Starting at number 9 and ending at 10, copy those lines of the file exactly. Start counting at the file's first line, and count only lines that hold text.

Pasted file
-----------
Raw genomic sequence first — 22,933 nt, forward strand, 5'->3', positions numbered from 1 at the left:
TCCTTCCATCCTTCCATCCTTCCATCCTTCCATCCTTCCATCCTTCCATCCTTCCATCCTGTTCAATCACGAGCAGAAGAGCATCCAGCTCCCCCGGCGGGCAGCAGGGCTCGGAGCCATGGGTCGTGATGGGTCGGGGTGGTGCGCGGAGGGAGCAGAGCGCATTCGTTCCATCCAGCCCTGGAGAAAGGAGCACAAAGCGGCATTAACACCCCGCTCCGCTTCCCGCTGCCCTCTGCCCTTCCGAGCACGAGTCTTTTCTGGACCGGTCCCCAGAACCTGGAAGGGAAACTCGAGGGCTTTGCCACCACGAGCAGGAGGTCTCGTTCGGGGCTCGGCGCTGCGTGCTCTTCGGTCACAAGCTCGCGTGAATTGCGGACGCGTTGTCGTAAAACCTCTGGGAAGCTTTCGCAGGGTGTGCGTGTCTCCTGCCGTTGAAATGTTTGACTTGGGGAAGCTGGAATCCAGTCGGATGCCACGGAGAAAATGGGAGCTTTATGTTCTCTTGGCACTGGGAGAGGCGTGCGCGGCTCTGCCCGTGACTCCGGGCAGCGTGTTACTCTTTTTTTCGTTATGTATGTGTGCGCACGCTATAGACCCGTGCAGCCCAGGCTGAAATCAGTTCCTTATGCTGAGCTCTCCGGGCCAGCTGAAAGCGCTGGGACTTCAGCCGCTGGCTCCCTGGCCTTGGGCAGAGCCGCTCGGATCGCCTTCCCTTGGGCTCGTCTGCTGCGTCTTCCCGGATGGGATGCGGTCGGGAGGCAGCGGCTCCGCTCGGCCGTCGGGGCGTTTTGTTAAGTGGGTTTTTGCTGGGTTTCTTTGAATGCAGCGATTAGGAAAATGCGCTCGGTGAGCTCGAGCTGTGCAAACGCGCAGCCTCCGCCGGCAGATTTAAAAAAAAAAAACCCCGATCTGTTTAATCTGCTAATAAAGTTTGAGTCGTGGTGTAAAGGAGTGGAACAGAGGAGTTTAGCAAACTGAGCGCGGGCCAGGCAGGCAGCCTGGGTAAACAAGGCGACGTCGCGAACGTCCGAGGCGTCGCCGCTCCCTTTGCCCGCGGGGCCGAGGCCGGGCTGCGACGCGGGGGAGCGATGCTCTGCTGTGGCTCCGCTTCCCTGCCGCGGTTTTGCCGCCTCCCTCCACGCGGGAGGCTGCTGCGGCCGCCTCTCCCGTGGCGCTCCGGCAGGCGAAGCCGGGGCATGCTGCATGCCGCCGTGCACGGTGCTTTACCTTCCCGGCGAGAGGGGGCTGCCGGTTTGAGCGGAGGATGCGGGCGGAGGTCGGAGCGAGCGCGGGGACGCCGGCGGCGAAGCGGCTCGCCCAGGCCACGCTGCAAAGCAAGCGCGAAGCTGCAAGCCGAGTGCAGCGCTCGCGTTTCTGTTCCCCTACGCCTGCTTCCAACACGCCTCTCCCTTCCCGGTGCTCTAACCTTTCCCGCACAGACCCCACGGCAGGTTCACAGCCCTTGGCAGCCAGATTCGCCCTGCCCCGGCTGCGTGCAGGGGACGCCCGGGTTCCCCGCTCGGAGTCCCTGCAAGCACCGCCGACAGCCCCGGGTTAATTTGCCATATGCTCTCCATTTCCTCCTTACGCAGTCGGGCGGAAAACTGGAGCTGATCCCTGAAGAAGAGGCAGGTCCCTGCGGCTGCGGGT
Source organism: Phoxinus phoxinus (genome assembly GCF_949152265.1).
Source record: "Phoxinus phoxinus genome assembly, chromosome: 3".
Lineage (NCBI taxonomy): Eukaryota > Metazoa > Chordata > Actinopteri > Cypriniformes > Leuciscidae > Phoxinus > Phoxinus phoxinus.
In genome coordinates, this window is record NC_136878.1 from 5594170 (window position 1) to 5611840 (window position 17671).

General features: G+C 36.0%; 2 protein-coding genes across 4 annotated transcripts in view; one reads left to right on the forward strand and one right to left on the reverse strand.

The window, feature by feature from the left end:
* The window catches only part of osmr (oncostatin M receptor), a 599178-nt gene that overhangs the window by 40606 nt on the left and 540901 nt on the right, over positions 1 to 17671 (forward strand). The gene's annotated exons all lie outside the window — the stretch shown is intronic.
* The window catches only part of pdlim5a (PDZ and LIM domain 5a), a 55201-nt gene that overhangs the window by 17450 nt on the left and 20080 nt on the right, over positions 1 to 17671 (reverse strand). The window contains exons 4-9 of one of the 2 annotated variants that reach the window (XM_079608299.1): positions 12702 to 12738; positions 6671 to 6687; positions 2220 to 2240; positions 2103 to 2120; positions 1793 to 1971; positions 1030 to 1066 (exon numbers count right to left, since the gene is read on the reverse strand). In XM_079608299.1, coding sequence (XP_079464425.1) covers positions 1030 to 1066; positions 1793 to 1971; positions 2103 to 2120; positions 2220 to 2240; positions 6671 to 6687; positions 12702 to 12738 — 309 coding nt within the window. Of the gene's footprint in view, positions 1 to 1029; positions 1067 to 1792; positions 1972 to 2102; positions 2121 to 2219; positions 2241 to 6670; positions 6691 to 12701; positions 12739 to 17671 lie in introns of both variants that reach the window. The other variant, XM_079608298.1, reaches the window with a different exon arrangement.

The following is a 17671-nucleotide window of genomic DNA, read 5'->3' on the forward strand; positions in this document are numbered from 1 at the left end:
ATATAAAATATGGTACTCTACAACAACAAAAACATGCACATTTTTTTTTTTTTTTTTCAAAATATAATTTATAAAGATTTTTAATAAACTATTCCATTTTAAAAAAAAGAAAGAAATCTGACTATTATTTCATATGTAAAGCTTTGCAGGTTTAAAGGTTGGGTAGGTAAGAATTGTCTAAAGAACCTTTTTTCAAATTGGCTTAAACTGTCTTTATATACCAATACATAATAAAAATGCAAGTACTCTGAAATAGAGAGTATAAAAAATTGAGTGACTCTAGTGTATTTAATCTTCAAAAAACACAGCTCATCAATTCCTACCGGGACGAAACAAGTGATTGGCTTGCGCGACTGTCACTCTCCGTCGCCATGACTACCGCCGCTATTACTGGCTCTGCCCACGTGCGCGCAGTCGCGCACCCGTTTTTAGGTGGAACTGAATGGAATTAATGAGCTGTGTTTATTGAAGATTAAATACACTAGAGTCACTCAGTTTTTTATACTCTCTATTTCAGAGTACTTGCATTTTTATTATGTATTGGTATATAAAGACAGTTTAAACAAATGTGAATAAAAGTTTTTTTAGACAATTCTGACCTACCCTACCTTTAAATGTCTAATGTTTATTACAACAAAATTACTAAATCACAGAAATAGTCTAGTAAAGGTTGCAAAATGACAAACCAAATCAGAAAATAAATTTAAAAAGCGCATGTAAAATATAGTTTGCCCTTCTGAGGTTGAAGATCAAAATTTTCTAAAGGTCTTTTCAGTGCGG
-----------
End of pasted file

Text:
* The window catches only part of osmr (oncostatin M receptor), a 599178-nt gene that overhangs the window by 40606 nt on the left and 540901 nt on the right, over positions 1 to 17671 (forward strand). The gene's annotated exons all lie outside the window — the stretch shown is intronic.
* The window catches only part of pdlim5a (PDZ and LIM domain 5a), a 55201-nt gene that overhangs the window by 17450 nt on the left and 20080 nt on the right, over positions 1 to 17671 (reverse strand). The window contains exons 4-9 of one of the 2 annotated variants that reach the window (XM_079608299.1): positions 12702 to 12738; positions 6671 to 6687; positions 2220 to 2240; positions 2103 to 2120; positions 1793 to 1971; positions 1030 to 1066 (exon numbers count right to left, since the gene is read on the reverse strand). In XM_079608299.1, coding sequence (XP_079464425.1) covers positions 1030 to 1066; positions 1793 to 1971; positions 2103 to 2120; positions 2220 to 2240; positions 6671 to 6687; positions 12702 to 12738 — 309 coding nt within the window. Of the gene's footprint in view, positions 1 to 1029; positions 1067 to 1792; positions 1972 to 2102; positions 2121 to 2219; positions 2241 to 6670; positions 6691 to 12701; positions 12739 to 17671 lie in introns of both variants that reach the window. The other variant, XM_079608298.1, reaches the window with a different exon arrangement.